THE ART OF LEARNING ART
Updated: Jun 11
I have been painting watercolours for a number of years now…since 1998 to be exact. And along the way Iv'e gained priceless knowledge from a number of teachers and mentors. Tim Robson, an unsung master of watercolour and stickler for painting in the classical style. Dale Elliot, probably one of South Africa’s finest art teachers who taught me not only about art but also how to conduct the business of art. And Richard Rennie, the maestro of cutting to the chase and how to produce great art with the least fuss and frills. I have been privileged to sit at their feet.
And along the way one picks up bits and bobs, tips and titbits from fellow artists one meets along the art highway, some in real life and others through Youtube and other media platforms. The question then arrises: Why should I spend good money on art courses, in person or perhaps online directly with an artist, if I can teach myself via Youtube?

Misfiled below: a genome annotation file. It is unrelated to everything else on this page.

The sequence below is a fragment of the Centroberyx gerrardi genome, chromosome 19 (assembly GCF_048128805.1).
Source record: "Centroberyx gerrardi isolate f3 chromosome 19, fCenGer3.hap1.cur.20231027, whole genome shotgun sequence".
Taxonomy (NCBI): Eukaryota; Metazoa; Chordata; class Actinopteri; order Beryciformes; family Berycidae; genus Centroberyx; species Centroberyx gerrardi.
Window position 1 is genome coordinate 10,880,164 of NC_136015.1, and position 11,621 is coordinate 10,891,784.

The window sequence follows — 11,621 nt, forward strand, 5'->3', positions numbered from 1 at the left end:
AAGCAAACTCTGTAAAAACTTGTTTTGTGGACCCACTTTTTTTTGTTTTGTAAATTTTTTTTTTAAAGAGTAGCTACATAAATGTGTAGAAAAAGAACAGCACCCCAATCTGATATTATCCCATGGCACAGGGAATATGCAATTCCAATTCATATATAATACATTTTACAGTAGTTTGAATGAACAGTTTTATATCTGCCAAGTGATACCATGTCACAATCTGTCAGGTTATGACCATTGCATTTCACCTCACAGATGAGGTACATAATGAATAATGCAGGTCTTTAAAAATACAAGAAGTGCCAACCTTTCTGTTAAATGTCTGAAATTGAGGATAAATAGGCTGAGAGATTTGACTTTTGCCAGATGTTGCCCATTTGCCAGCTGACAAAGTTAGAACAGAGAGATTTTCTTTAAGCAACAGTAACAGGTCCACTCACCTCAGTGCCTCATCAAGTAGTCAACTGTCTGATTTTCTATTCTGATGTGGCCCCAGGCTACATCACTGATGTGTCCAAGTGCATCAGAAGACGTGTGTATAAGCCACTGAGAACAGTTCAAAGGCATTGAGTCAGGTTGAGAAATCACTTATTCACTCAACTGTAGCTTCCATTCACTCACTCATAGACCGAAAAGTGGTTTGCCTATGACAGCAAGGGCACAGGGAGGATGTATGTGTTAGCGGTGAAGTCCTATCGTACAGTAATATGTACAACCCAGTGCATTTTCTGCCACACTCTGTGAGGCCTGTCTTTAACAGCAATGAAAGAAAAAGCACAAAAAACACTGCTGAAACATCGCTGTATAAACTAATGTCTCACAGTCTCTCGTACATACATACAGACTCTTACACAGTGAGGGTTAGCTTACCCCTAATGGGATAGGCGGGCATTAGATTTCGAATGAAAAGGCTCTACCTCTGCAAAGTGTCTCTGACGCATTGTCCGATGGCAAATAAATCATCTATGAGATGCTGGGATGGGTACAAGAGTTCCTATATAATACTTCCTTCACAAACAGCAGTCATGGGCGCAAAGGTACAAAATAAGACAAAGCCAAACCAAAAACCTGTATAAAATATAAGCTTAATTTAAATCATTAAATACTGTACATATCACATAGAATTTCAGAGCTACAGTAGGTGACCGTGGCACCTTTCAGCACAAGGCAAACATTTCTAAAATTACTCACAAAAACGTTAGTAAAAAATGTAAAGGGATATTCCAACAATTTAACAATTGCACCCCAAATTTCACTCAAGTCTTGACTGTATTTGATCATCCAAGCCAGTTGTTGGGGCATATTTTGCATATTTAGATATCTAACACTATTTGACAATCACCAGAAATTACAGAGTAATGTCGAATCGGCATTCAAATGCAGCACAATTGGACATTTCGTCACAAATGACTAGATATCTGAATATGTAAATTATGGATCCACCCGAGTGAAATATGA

The answer is a simple one: When you were a child and you were being taught how to ride a bicycle by your dad, would you have done better with or without his help and guidance, his encouragement? And thus the same with good art courses and good art teachers or mentors. It’s easy for the chap on youtube to blithely say: "Apply a blue wash for your sky by doing so on and so forth.” Or: “Do a quick landscape sketch before starting your initial washes.” (Huh?…how?) But is he there to point out where you’re going wrong, to encourage you to try again, to say "Well done! Thats lovely!" ? (Even if it isn’t.) To say; "Use a little less pressure, change the angle of your brush a bit." Does he tell you that your paint mix needs a bit more French Ultramarine? Does he make you feel the different types of paper so that you’ll understand their makeup? How much encouragement does he give you? Does he bring you a cup of tea and a biscuit and have a chat about the roses in the garden? Point out how the shadows are falling across the mountain while you’re having a break? Does he share personal experiences with you? Crack a joke? Can you breathe in that gorgeous, paper, paint, canvass smell of the studio, feel the energy? And after your course, is Mr. Youtube available to answer the many questions that will come up once you’re home and start painting by yourself? Does he follow your painting career and maybe keep in touch via Facebook or whatever the other stuff is through which people keep in touch? Will he, should you be good enough, offer to hang one of your pieces in his gallery? The answer is simple: No he won’t and no he doesn’t. And that, very simply put, is why your best teacher will help you in person, one-on-one, in his or her studio or home. Like your dad did in the driveway of your house on your first bicycle. With love and care. And that lesson lasted for a lifetime. Johan Brink